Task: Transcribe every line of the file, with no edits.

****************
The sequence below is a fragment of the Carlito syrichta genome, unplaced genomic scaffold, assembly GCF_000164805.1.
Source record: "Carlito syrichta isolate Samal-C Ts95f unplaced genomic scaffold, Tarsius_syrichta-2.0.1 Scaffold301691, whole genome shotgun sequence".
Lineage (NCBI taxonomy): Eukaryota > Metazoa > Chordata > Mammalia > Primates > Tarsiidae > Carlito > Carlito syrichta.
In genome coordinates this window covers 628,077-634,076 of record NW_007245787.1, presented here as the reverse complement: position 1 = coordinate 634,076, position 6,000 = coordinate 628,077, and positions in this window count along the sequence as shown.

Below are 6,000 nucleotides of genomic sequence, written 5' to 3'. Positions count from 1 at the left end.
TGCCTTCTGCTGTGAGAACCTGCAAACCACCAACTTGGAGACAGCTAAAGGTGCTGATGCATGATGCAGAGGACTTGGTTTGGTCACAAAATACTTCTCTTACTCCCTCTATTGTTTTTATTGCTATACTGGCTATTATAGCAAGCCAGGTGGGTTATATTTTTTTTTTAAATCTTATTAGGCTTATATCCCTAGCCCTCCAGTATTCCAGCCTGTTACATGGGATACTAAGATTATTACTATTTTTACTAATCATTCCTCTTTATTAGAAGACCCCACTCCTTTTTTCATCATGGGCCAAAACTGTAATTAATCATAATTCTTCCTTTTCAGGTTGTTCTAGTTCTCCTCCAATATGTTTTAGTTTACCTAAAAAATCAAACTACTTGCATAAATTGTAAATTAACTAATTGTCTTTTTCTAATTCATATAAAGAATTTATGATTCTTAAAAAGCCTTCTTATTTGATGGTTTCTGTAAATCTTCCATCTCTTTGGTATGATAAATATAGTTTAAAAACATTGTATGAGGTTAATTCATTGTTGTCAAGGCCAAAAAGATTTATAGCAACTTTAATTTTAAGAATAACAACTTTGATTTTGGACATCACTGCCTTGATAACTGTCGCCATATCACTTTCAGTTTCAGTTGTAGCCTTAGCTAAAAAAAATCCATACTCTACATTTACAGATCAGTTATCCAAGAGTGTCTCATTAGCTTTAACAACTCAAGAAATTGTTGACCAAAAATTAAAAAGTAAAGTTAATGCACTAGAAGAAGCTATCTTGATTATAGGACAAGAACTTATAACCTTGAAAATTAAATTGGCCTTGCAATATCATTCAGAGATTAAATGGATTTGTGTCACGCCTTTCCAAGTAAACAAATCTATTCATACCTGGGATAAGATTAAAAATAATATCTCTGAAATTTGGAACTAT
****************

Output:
The sequence below is a fragment of the Carlito syrichta genome, unplaced genomic scaffold, assembly GCF_000164805.1.
Source record: "Carlito syrichta isolate Samal-C Ts95f unplaced genomic scaffold, Tarsius_syrichta-2.0.1 Scaffold301691, whole genome shotgun sequence".
Lineage (NCBI taxonomy): Eukaryota > Metazoa > Chordata > Mammalia > Primates > Tarsiidae > Carlito > Carlito syrichta.
In genome coordinates this window covers 628,077-634,076 of record NW_007245787.1, presented here as the reverse complement: position 1 = coordinate 634,076, position 6,000 = coordinate 628,077, and positions in this window count along the sequence as shown.

Below are 6,000 nucleotides of genomic sequence, written 5' to 3'. Positions count from 1 at the left end.
TGCCTTCTGCTGTGAGAACCTGCAAACCACCAACTTGGAGACAGCTAAAGGTGCTGATGCATGATGCAGAGGACTTGGTTTGGTCACAAAATACTTCTCTTACTCCCTCTATTGTTTTTATTGCTATACTGGCTATTATAGCAAGCCAGGTGGGTTATATTTTTTTTTTAAATCTTATTAGGCTTATATCCCTAGCCCTCCAGTATTCCAGCCTGTTACATGGGATACTAAGATTATTACTATTTTTACTAATCATTCCTCTTTATTAGAAGACCCCACTCCTTTTTTCATCATGGGCCAAAACTGTAATTAATCATAATTCTTCCTTTTCAGGTTGTTCTAGTTCTCCTCCAATATGTTTTAGTTTACCTAAAAAATCAAACTACTTGCATAAATTGTAAATTAACTAATTGTCTTTTTCTAATTCATATAAAGAATTTATGATTCTTAAAAAGCCTTCTTATTTGATGGTTTCTGTAAATCTTCCATCTCTTTGGTATGATAAATATAGTTTAAAAACATTGTATGAGGTTAATTCATTGTTGTCAAGGCCAAAAAGATTTATAGCAACTTTAATTTTAAGAATAACAACTTTGATTTTGGACATCACTGCCTTGATAACTGTCGCCATATCACTTTCAGTTTCAGTTGTAGCCTTAGCTAAAAAAAATCCATACTCTACATTTACAGATCAGTTATCCAAGAGTGTCTCATTAGCTTTAACAACTCAAGAAATTGTTGACCAAAAATTAAAAAGTAAAGTTAATGCACTAGAAGAAGCTATCTTGATTATAGGACAAGAACTTATAACCTTGAAAATTAAATTGGCCTTGCAATATCATTCAGAGATTAAATGGATTTGTGTCACGCCTTTCCAAGTAAACAAATCTATTCATACCTGGGATAAGATTAAAAATAATATCTCTGAAATTTGGAACTAT